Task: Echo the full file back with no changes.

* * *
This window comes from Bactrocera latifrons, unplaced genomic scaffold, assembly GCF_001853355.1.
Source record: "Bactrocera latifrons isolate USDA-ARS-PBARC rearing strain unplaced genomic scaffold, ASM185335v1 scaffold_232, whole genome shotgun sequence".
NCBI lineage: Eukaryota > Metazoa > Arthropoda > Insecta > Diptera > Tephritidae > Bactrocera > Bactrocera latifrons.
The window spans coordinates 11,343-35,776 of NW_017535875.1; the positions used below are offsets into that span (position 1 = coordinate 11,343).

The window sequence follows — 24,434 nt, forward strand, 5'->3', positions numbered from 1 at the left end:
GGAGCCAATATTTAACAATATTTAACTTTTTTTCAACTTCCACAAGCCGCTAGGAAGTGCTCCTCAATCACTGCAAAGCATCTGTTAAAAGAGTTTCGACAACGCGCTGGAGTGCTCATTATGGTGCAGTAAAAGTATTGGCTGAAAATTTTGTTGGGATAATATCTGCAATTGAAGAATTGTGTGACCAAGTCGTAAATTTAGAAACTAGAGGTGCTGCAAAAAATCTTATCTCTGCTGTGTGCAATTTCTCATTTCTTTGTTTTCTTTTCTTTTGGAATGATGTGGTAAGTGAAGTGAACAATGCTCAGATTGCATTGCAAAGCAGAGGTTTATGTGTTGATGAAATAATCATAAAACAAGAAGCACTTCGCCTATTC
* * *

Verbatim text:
This window comes from Bactrocera latifrons, unplaced genomic scaffold, assembly GCF_001853355.1.
Source record: "Bactrocera latifrons isolate USDA-ARS-PBARC rearing strain unplaced genomic scaffold, ASM185335v1 scaffold_232, whole genome shotgun sequence".
NCBI lineage: Eukaryota > Metazoa > Arthropoda > Insecta > Diptera > Tephritidae > Bactrocera > Bactrocera latifrons.
The window spans coordinates 11,343-35,776 of NW_017535875.1; the positions used below are offsets into that span (position 1 = coordinate 11,343).

The window sequence follows — 24,434 nt, forward strand, 5'->3', positions numbered from 1 at the left end:
GGAGCCAATATTTAACAATATTTAACTTTTTTTCAACTTCCACAAGCCGCTAGGAAGTGCTCCTCAATCACTGCAAAGCATCTGTTAAAAGAGTTTCGACAACGCGCTGGAGTGCTCATTATGGTGCAGTAAAAGTATTGGCTGAAAATTTTGTTGGGATAATATCTGCAATTGAAGAATTGTGTGACCAAGTCGTAAATTTAGAAACTAGAGGTGCTGCAAAAAATCTTATCTCTGCTGTGTGCAATTTCTCATTTCTTTGTTTTCTTTTCTTTTGGAATGATGTGGTAAGTGAAGTGAACAATGCTCAGATTGCATTGCAAAGCAGAGGTTTATGTGTTGATGAAATAATCATAAAACAAGAAGCACTTCGCCTATTC